Thursday, August 30, 2012

Hi Blog

Wow, this whole neglecting my blog thing is really getting worse.  I will attempt to try to catch up.

1st: The police called us a couple of days ago and said they matched the fingerprints from the scene of our breakin with a guy who was arrested for another B&E. He was arrested yesterday. The real question seems to be will he get probation again or will he get active time.  There was an article in the paper a month or so ago about B&E's here and probation is really what seems to happen in these cases.  The paper remarked about one case where the guy had 20+ breakins and hasn't served any active time.  I just really think this is ridiculous.  I think any crime where there is a victim calls for active time.  And if you've never had a stranger break your bedroom window, come in and rummage through your underwear drawer I can assure you there is a victim.

I'll talk about this more as the case progresses.

2nd: My SIL had her second baby, a girl.  I started my period just a couple days later.  Funnily, ha, ha, okay not that funny, I was slightly late.  But I wasn't pregnant.  Ha, ha.

3rd: I've been planning a Halloween dinner party.  I know that doesn't seem like such a big deal but I've been really seeing it as sort of a hobby.  I've been designing and making the costume for Brian and myself (mine is easier) and thinking about decorations and food.  It keeps my little active mind going, thinking, and creating, something it desperately needs.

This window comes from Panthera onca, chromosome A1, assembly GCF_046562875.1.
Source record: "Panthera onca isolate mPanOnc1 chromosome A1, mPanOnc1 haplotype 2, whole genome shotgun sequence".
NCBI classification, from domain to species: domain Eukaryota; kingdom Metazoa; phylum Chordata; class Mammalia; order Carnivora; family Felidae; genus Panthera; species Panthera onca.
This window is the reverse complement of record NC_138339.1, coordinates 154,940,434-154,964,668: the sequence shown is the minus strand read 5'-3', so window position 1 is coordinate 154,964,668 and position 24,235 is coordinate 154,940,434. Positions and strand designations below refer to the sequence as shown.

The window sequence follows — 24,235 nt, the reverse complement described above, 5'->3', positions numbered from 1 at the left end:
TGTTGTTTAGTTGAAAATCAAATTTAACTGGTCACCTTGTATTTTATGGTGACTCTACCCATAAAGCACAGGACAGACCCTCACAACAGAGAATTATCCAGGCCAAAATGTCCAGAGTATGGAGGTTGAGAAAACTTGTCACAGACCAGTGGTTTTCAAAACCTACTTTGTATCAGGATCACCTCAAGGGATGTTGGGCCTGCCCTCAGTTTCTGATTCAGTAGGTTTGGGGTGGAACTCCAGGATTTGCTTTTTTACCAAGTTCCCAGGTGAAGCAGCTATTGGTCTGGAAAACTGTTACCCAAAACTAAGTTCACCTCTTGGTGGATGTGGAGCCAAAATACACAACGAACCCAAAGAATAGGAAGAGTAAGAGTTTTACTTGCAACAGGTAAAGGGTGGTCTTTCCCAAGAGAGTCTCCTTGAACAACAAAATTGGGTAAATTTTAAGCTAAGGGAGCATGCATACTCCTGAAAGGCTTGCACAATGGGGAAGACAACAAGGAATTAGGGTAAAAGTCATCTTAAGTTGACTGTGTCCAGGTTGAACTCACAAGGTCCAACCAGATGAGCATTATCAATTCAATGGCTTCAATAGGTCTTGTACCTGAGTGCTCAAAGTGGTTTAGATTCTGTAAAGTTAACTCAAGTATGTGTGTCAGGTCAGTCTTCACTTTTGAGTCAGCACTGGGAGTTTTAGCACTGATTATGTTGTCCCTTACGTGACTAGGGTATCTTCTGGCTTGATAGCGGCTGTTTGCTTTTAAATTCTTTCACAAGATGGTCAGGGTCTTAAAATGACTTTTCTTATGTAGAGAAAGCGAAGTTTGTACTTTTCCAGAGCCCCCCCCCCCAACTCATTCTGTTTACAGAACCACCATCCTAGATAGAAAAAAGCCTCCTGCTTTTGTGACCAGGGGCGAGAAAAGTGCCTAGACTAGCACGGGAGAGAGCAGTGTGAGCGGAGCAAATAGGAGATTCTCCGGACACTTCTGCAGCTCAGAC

I think that's it for now.  My mind is a little jumbled thinking about the arrest and stuff.  Take care.

Friday, August 24, 2012

Chia Seeds + Strawberries

Pasta all' Amatriciana roundup

Pasta all’ Amatriciana is among the simplest and most delicious things I’ve ever eaten.  It’s quite easy to make it well, but by now I’m used to the fact that most American restaurants suck at pasta, so it was with limited expectations that I set out to find a decent bowl downtown at lunchtime.  I tried 3 versions.

Bar Umbriago – “Spaghetti Amatraciana”
I tried to chalk the misspelling up to a simple careless typo, but inside I suspected that it was a sign that this place might not be too serious about how they create the classic dish.  It turns out that the sauce here was the porkiest and perhaps tasties of all that I tried.  The guanciale had been cut into thin, long slivers that rendered plenty of fatty flavor and retained a silky and luscious texture.  The spaghetti was cooked well, and this could have been an excellent dish had the kitchen halved the quantity of sauce and bothered to let it cook with the noodles for a bit (instead, the unsauced noodles sat at the bottom of the bowl with giant ladles of sauce placed atop them).  As it was, this dish was mostly ruined by the two sins that I see in almost every Italian restaurant: oversaucing, and failing to cook the pasta and sauce together for a bit after combining them.